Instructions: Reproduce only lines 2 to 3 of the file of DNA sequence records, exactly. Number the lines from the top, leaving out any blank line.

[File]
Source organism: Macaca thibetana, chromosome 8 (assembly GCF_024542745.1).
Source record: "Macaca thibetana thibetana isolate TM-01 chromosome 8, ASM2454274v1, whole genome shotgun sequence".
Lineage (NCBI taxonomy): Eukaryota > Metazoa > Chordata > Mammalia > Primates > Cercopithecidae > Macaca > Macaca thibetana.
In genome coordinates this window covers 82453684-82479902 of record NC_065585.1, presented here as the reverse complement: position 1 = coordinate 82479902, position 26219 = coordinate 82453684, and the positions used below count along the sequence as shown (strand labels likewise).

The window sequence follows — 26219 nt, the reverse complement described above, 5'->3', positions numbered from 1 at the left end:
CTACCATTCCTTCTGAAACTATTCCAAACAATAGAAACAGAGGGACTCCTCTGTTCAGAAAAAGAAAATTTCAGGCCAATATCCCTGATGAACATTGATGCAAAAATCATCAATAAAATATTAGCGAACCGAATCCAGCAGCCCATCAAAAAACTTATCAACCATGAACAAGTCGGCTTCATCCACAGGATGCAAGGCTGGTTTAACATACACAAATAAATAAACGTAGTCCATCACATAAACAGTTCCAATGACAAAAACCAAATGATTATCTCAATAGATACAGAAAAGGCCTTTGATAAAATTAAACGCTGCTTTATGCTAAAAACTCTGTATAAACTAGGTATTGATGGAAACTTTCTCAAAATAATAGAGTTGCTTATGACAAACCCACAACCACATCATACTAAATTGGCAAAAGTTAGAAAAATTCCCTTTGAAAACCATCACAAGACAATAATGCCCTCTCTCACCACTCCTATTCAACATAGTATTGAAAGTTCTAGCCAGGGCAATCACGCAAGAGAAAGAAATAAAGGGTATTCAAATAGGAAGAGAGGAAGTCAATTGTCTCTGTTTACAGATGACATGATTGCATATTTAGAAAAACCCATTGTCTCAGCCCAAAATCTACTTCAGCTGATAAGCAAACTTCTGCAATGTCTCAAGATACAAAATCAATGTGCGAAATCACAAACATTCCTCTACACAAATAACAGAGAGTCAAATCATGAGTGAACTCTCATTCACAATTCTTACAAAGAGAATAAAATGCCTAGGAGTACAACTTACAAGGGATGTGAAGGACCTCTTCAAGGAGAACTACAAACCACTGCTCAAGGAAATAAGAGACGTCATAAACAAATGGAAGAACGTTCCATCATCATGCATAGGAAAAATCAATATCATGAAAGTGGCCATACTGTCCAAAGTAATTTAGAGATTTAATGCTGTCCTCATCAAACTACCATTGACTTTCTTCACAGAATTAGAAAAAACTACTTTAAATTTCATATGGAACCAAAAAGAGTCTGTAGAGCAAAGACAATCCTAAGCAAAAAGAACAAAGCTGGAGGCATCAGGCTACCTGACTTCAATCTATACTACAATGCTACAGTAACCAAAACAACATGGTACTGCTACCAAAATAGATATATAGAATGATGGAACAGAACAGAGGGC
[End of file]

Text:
Source record: "Macaca thibetana thibetana isolate TM-01 chromosome 8, ASM2454274v1, whole genome shotgun sequence".
Lineage (NCBI taxonomy): Eukaryota > Metazoa > Chordata > Mammalia > Primates > Cercopithecidae > Macaca > Macaca thibetana.